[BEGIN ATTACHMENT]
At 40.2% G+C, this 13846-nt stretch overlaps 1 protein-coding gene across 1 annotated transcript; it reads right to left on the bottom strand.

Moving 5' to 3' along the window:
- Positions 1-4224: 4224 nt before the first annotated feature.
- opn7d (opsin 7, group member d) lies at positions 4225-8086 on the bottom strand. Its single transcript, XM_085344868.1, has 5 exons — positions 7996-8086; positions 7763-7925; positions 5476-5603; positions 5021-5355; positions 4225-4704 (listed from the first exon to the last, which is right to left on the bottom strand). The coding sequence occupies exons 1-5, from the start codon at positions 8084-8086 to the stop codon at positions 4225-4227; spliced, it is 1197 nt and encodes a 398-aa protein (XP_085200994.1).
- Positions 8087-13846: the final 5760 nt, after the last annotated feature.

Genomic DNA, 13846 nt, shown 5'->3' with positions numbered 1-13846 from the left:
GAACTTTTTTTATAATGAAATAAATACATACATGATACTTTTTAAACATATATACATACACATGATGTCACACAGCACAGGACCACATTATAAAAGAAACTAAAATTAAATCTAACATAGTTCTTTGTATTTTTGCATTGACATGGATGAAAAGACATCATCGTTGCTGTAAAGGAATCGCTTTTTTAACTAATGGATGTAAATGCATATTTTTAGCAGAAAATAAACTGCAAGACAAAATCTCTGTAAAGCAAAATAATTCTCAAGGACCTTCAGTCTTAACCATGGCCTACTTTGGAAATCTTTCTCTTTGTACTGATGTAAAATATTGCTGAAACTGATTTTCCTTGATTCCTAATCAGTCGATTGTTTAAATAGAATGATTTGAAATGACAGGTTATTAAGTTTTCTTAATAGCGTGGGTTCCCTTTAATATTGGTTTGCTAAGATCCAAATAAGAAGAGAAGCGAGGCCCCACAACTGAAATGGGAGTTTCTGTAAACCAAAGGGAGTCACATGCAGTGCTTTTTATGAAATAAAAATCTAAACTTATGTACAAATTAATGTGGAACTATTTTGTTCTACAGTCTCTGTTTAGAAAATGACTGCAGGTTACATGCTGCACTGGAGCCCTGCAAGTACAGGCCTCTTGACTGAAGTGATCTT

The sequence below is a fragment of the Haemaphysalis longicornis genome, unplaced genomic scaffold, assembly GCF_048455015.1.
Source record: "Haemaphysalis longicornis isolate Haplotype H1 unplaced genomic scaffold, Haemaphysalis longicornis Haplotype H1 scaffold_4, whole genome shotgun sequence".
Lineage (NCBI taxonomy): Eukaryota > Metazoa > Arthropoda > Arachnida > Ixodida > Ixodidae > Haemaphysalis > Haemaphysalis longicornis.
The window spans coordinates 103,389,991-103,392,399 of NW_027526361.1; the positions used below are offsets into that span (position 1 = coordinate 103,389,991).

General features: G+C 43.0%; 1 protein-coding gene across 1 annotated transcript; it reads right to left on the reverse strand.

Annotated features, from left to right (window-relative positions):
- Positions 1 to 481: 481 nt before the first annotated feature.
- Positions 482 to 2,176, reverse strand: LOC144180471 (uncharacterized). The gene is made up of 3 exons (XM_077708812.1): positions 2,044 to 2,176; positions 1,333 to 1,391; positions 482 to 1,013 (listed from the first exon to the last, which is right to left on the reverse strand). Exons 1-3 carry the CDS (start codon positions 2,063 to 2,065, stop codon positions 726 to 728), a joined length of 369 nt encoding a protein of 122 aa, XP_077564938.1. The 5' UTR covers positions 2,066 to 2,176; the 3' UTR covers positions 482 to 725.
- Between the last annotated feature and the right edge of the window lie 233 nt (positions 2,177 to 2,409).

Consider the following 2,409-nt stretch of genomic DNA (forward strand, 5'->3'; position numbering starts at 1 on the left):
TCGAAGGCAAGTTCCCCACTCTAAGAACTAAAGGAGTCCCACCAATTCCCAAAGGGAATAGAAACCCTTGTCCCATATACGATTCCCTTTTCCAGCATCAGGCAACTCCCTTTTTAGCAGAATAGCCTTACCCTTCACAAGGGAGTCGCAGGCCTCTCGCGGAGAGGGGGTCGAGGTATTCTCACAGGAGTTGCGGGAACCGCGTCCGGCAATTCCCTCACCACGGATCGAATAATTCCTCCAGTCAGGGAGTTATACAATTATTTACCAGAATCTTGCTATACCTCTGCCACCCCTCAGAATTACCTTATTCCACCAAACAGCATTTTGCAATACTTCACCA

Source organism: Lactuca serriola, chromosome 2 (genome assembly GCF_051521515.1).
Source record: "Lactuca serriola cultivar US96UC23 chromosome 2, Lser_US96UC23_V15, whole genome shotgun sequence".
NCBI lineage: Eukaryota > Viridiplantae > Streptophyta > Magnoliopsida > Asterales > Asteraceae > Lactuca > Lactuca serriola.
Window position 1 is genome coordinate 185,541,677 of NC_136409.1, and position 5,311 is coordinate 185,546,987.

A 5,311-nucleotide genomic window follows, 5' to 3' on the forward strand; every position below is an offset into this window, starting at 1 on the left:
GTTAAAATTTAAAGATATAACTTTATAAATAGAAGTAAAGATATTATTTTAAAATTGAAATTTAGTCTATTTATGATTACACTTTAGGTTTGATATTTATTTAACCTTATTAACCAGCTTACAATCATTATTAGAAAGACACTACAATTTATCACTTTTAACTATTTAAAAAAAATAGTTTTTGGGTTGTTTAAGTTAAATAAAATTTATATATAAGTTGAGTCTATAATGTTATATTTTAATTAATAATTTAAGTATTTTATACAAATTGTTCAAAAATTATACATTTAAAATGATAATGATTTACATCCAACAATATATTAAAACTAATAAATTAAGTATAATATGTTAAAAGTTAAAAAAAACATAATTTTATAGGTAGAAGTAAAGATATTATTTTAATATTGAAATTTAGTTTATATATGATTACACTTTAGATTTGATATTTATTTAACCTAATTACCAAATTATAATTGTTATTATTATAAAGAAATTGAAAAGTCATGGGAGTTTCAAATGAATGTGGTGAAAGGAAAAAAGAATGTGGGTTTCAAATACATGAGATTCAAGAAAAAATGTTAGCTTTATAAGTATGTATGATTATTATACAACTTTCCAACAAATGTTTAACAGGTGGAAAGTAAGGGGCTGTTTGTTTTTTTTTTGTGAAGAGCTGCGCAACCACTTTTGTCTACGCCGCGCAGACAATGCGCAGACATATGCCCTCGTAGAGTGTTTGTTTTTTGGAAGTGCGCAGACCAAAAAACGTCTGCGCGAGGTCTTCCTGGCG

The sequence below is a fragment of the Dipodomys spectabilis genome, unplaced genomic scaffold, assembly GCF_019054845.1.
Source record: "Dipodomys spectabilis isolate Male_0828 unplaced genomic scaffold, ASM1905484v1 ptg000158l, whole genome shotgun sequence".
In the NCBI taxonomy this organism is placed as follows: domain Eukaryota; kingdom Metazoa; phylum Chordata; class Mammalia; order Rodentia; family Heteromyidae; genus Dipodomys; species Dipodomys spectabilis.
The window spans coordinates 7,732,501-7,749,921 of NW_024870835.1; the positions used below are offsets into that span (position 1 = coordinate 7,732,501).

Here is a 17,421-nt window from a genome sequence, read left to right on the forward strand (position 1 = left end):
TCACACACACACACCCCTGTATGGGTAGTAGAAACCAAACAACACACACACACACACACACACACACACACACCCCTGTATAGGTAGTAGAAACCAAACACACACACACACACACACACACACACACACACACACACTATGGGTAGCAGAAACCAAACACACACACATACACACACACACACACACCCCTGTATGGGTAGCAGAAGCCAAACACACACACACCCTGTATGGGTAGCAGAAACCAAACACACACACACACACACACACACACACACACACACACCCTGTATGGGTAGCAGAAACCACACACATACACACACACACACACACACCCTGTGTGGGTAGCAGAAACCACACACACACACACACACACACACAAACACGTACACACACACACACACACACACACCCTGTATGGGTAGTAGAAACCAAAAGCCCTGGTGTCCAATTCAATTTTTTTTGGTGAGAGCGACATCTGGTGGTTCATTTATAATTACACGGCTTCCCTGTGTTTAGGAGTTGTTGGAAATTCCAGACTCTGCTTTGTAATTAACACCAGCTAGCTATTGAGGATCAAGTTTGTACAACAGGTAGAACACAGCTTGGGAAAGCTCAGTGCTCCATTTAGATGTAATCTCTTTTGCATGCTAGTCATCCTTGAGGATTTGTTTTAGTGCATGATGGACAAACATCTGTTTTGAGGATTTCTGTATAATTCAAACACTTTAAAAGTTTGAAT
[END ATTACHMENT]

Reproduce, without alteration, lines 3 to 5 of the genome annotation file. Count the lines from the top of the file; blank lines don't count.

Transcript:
- Positions 1-4224: 4224 nt before the first annotated feature.
- opn7d (opsin 7, group member d) lies at positions 4225-8086 on the bottom strand. Its single transcript, XM_085344868.1, has 5 exons — positions 7996-8086; positions 7763-7925; positions 5476-5603; positions 5021-5355; positions 4225-4704 (listed from the first exon to the last, which is right to left on the bottom strand). The coding sequence occupies exons 1-5, from the start codon at positions 8084-8086 to the stop codon at positions 4225-4227; spliced, it is 1197 nt and encodes a 398-aa protein (XP_085200994.1).
- Positions 8087-13846: the final 5760 nt, after the last annotated feature.